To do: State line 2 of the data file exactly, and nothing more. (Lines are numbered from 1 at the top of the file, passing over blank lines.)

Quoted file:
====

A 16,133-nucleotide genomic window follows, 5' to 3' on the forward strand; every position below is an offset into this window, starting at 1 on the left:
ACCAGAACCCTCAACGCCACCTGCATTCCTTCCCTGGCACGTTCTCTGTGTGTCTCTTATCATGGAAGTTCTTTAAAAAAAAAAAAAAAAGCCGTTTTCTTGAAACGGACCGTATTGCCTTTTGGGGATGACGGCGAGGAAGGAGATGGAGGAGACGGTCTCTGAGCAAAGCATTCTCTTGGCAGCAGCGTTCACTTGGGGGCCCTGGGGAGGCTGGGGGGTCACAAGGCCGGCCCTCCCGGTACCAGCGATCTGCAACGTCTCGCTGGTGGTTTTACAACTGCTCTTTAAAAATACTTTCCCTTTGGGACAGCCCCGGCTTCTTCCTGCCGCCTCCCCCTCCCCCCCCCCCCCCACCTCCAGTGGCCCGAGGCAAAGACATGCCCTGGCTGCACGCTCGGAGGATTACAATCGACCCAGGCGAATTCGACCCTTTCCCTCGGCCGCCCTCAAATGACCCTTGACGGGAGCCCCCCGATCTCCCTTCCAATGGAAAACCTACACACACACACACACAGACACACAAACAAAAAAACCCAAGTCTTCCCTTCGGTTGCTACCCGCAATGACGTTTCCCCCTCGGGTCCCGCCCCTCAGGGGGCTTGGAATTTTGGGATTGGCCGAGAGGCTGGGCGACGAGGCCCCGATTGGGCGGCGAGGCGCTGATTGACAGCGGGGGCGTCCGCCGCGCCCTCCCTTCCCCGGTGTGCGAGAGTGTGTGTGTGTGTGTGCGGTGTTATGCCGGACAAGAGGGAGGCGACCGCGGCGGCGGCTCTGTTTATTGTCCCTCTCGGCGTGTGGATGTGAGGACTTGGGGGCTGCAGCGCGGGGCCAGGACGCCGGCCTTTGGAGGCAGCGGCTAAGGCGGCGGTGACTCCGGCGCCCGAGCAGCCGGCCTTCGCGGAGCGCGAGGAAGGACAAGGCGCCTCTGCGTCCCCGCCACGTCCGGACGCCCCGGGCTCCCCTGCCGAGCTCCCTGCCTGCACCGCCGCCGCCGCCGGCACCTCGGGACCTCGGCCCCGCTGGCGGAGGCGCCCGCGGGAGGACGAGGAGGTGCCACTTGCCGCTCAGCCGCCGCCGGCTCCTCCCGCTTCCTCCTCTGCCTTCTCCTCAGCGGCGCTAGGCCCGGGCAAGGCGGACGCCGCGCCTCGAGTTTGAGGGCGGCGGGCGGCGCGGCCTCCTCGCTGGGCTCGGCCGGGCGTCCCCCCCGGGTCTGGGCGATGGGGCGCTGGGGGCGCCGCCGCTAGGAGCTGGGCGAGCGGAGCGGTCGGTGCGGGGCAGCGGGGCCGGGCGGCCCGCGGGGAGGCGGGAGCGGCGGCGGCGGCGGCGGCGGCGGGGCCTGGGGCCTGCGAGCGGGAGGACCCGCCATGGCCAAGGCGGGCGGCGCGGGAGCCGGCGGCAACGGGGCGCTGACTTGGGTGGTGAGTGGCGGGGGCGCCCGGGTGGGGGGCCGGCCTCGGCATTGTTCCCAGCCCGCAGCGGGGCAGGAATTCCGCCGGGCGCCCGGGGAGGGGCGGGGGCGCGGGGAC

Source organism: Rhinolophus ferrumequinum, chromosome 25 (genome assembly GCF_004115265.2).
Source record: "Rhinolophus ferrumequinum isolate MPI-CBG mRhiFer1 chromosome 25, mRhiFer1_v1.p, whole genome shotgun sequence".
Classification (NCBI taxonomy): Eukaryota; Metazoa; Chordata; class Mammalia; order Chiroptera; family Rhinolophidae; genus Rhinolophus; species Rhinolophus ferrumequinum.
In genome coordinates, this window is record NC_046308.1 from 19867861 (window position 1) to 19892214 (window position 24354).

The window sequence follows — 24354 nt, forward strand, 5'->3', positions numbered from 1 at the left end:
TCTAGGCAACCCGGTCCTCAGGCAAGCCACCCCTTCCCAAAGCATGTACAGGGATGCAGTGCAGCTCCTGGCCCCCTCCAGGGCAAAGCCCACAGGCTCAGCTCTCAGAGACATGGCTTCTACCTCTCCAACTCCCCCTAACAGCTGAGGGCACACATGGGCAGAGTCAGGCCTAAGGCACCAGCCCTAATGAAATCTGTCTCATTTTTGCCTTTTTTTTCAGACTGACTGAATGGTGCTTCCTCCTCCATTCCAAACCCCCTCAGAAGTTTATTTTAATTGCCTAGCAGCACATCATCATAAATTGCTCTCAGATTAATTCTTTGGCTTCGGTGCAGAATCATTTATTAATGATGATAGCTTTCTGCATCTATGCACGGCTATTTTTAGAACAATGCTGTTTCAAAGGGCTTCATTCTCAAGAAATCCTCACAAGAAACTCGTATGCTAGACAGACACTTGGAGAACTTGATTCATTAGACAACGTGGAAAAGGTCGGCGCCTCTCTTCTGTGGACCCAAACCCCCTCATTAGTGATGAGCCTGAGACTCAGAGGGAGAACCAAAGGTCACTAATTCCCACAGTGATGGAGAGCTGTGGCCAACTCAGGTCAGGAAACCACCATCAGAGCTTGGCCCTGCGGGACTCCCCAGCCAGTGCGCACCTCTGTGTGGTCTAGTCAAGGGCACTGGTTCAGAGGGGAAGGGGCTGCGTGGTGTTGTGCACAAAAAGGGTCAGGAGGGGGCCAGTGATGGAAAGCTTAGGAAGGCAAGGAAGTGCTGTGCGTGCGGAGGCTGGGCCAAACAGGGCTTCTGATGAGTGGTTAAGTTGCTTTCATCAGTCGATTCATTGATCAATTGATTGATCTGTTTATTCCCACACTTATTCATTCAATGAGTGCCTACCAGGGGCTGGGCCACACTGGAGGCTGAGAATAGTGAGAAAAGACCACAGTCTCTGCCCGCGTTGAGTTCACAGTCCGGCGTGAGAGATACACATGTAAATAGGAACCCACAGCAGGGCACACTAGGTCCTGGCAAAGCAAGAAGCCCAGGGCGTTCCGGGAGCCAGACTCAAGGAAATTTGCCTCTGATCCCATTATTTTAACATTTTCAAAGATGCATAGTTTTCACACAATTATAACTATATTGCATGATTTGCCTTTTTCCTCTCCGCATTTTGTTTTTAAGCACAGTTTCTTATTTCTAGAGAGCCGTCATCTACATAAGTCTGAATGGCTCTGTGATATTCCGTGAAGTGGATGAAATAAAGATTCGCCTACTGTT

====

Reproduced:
ACCAGAACCCTCAACGCCACCTGCATTCCTTCCCTGGCACGTTCTCTGTGTGTCTCTTATCATGGAAGTTCTTTAAAAAAAAAAAAAAAAGCCGTTTTCTTGAAACGGACCGTATTGCCTTTTGGGGATGACGGCGAGGAAGGAGATGGAGGAGACGGTCTCTGAGCAAAGCATTCTCTTGGCAGCAGCGTTCACTTGGGGGCCCTGGGGAGGCTGGGGGGTCACAAGGCCGGCCCTCCCGGTACCAGCGATCTGCAACGTCTCGCTGGTGGTTTTACAACTGCTCTTTAAAAATACTTTCCCTTTGGGACAGCCCCGGCTTCTTCCTGCCGCCTCCCCCTCCCCCCCCCCCCCCACCTCCAGTGGCCCGAGGCAAAGACATGCCCTGGCTGCACGCTCGGAGGATTACAATCGACCCAGGCGAATTCGACCCTTTCCCTCGGCCGCCCTCAAATGACCCTTGACGGGAGCCCCCCGATCTCCCTTCCAATGGAAAACCTACACACACACACACACAGACACACAAACAAAAAAACCCAAGTCTTCCCTTCGGTTGCTACCCGCAATGACGTTTCCCCCTCGGGTCCCGCCCCTCAGGGGGCTTGGAATTTTGGGATTGGCCGAGAGGCTGGGCGACGAGGCCCCGATTGGGCGGCGAGGCGCTGATTGACAGCGGGGGCGTCCGCCGCGCCCTCCCTTCCCCGGTGTGCGAGAGTGTGTGTGTGTGTGTGCGGTGTTATGCCGGACAAGAGGGAGGCGACCGCGGCGGCGGCTCTGTTTATTGTCCCTCTCGGCGTGTGGATGTGAGGACTTGGGGGCTGCAGCGCGGGGCCAGGACGCCGGCCTTTGGAGGCAGCGGCTAAGGCGGCGGTGACTCCGGCGCCCGAGCAGCCGGCCTTCGCGGAGCGCGAGGAAGGACAAGGCGCCTCTGCGTCCCCGCCACGTCCGGACGCCCCGGGCTCCCCTGCCGAGCTCCCTGCCTGCACCGCCGCCGCCGCCGGCACCTCGGGACCTCGGCCCCGCTGGCGGAGGCGCCCGCGGGAGGACGAGGAGGTGCCACTTGCCGCTCAGCCGCCGCCGGCTCCTCCCGCTTCCTCCTCTGCCTTCTCCTCAGCGGCGCTAGGCCCGGGCAAGGCGGACGCCGCGCCTCGAGTTTGAGGGCGGCGGGCGGCGCGGCCTCCTCGCTGGGCTCGGCCGGGCGTCCCCCCCGGGTCTGGGCGATGGGGCGCTGGGGGCGCCGCCGCTAGGAGCTGGGCGAGCGGAGCGGTCGGTGCGGGGCAGCGGGGCCGGGCGGCCCGCGGGGAGGCGGGAGCGGCGGCGGCGGCGGCGGCGGCGGGGCCTGGGGCCTGCGAGCGGGAGGACCCGCCATGGCCAAGGCGGGCGGCGCGGGAGCCGGCGGCAACGGGGCGCTGACTTGGGTGGTGAGTGGCGGGGGCGCCCGGGTGGGGGGCCGGCCTCGGCATTGTTCCCAGCCCGCAGCGGGGCAGGAATTCCGCCGGGCGCCCGGGGAGGGGCGGGGGCGCGGGGAC